2) If the kitchen is in a different floor, transporting the food through stair-cases becomes an issue. So you will need to install a service lift (may be tough if the building structure does not allow it)or have a wide dedicated passage for the food to be carried through. While the issue will be a little lesser in the case of a buffet restaurant or a fine-dining restaurant (where the service levels can be a little bit more relaxed)
3) Creating a temporary roof for the terrace area is not easy, especially if aesthetics need to be taken into account. Barbeque Nation is a great example of a great temporary roof set-up - Their tent-like roof structure looks nice, withstands weather conditions. Rough cost estimates for these structures is around 2-3 lakhs per tent.
4) In most buildings, the floor area of the terrace is not something you can straight-away use for a restaurant. So you may have to spend reasonable effort and money in civil works like flooring etc. Civil works in general are expensive and time consuming.

On the positive side, the biggest benefit you would get is the lower rental in square foot terms. In places which have reasonably good weather (like Bangalore), customers also enjoy a nice terrace restaurant ambience and this may help improve customer foot-falls if executed well. 

Wednesday, April 3, 2013

A Food Business without the real estate

Over the last 12 months, almost a dozen investors/well heeled folks have approached me to talk about a food business without the real estate. Essentially they want to explore the possibility of setting up a delivery only food business with a kitchen in a non-prime low cost location. This would make the capital expenditure significantly lower, make the operations easier (due to no customer footfalls in the real estate space).

While on a excel sheet this model looks reasonably attractive, I have been a little skeptical about this business model for the following reasons:

1) Buying food from a restaurant is a impulse decision. It is also typically not a "Necessity" but a "Nice" purchase - though it sometimes feels like a necessity given our hunger pangs. Because of this, reinforcing your existence becomes very critical - i.e. a customer sees your place everyday when he comes home and simply by seeing you everyday, he decides to try it out one day. Without a retail location, you don't get this visibility. So you will have to invest in extensive branding - bill-boards, flyers, etc. repeatedly. The cost of doing this is also quite high and may offset the rental savings to a large extent, atleast in the initial few months/years while your brand is being established.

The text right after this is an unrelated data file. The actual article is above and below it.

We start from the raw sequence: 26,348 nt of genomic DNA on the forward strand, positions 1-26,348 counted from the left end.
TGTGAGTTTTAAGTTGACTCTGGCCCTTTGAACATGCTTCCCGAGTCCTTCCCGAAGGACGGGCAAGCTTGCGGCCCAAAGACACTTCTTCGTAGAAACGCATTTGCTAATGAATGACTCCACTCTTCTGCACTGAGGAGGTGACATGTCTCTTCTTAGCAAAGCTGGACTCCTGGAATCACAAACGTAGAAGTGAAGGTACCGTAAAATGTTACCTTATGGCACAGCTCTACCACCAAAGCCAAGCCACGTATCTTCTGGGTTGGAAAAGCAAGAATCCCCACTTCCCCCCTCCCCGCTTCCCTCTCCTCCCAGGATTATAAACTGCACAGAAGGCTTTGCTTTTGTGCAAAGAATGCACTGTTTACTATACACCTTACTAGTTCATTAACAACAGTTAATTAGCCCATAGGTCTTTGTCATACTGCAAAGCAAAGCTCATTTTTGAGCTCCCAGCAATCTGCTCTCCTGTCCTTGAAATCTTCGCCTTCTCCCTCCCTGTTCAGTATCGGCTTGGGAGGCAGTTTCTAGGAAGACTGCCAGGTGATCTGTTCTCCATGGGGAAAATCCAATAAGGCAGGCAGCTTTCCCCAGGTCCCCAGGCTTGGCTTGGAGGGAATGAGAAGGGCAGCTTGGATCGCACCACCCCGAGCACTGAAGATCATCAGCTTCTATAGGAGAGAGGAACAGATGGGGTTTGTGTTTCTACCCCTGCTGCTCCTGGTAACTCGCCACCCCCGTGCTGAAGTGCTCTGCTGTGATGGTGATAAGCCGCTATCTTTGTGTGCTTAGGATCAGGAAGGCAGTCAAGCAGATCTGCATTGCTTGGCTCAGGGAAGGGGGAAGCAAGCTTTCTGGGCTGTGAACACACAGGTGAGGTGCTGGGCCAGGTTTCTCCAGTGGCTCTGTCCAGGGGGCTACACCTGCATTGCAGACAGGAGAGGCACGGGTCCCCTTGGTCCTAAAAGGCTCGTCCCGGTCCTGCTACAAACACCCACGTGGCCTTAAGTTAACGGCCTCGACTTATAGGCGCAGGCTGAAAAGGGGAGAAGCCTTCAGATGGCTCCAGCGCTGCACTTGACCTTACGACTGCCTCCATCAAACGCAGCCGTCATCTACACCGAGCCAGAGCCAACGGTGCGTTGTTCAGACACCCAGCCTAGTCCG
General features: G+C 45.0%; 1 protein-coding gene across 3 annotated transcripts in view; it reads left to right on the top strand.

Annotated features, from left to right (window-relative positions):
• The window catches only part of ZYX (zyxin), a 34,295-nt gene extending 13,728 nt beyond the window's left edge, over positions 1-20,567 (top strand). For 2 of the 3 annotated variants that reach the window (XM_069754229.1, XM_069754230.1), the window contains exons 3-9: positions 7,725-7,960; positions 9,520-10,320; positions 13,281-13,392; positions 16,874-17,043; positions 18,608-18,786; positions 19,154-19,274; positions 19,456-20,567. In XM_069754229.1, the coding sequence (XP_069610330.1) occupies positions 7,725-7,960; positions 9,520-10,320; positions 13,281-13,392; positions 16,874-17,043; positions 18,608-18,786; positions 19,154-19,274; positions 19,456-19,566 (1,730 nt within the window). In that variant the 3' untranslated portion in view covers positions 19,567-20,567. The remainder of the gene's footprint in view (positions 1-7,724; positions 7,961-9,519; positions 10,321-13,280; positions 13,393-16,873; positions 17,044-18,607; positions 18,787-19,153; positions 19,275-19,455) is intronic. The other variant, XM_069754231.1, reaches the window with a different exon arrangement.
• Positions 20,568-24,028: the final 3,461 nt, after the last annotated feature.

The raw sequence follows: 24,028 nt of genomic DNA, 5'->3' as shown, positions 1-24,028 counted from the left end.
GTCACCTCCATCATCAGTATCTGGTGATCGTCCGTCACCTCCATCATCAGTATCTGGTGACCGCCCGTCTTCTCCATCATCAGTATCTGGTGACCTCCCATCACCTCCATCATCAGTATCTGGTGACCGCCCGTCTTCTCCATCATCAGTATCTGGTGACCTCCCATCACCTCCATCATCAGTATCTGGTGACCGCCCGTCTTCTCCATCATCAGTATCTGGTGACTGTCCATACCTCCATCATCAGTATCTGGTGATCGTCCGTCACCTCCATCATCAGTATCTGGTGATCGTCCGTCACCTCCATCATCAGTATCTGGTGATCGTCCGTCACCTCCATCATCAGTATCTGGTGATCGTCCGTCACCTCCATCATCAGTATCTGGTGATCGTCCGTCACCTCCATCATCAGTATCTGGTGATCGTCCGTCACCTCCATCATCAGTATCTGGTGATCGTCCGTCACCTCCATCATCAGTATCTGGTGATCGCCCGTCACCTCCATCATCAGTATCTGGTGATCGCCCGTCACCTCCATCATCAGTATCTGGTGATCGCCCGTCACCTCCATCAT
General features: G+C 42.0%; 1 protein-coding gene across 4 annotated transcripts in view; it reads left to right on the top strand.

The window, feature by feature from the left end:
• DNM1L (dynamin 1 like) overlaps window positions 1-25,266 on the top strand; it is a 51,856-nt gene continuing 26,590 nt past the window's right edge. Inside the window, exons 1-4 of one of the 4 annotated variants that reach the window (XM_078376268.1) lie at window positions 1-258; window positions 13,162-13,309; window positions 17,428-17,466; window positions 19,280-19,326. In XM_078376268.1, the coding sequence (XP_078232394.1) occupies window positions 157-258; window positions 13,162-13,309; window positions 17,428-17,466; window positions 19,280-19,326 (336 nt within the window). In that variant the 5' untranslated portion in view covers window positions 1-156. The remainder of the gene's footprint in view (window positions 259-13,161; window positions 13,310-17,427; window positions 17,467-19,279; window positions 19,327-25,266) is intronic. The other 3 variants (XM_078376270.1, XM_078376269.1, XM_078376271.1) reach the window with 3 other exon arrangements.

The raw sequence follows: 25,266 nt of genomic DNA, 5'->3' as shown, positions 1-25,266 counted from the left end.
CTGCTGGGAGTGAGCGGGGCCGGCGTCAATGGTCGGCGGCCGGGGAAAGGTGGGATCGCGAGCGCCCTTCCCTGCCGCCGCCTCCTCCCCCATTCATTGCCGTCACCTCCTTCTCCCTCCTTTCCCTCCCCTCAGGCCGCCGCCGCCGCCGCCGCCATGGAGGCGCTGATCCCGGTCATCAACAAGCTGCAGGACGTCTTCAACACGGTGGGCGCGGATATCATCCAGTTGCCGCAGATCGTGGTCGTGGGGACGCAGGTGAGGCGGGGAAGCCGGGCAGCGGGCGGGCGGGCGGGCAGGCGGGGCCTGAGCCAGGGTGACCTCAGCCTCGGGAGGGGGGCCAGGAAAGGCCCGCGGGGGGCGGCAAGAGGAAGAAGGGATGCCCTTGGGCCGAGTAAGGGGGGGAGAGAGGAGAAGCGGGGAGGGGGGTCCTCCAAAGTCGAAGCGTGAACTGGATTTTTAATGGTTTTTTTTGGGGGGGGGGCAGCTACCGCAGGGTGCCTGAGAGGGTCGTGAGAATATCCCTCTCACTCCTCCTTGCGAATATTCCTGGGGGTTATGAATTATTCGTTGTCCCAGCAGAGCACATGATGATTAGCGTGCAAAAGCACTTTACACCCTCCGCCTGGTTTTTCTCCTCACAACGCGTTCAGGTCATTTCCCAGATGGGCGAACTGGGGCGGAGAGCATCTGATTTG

2) Several customers like to visit a restaurant, try out the food and then start ordering food from there. With the above business model this option is not available. So they will have to be coerced to place a delivery order and try it out once - again this will require some marketing spend. This can be done by placing attractive offers during the initial few months to get customers to try it out.
3) The Real Cost of delivery is higher than it seems. My estimate is that the variable cost of delivery ranges between 15-20% of the order value - this includes the following costs: Staff, Vehicle fuel and maintenance, order taking and tracking system. While a lot of these can be optimized on paper, in reality streamlining delivery is not easy. In a discussion with a Domino's executive, he told me that they undertook a study to optimize the delivery process and the conclusion to the study was to have more delivery vehicles per unit.
The rentals for a restaurant in a high visibility location is typically 15-20% of the sales. So the delivery costs are not lower than the rental costs, but the initial capex and capital at risk is significantly lower.

Despite the above skepticisms, I think it will be worthwhile for folks to experiment with this format - and like I have mentioned several times, if your initial plan on paper requires "X" amount of funding, keep 2-3X handy to give you enough cushion and enough of a runway to try and take-off.

Sunday, March 31, 2013

The Service Tax Confusion

In the 2013 budget, the finance minister announced that all AC restaurants will be liable to pay service tax. 40% of the bill value will be assumed to be for service and service tax of 12.36% would be applicable on 40% of the bill value. So technically, a service tax component of 4.944% will need to be added to the bill value. If 40% of the bill value was for service, then shouldn't the VAT be applicable only on 60% of the bill value? But No - customers will have to pay VAT on 100% of the bill value and then service tax on 40% of the bill value.

For most restaurants, which add tax (VAT of 14.5%) as a separate component this is not too difficult to administer. Their bill will now look like this: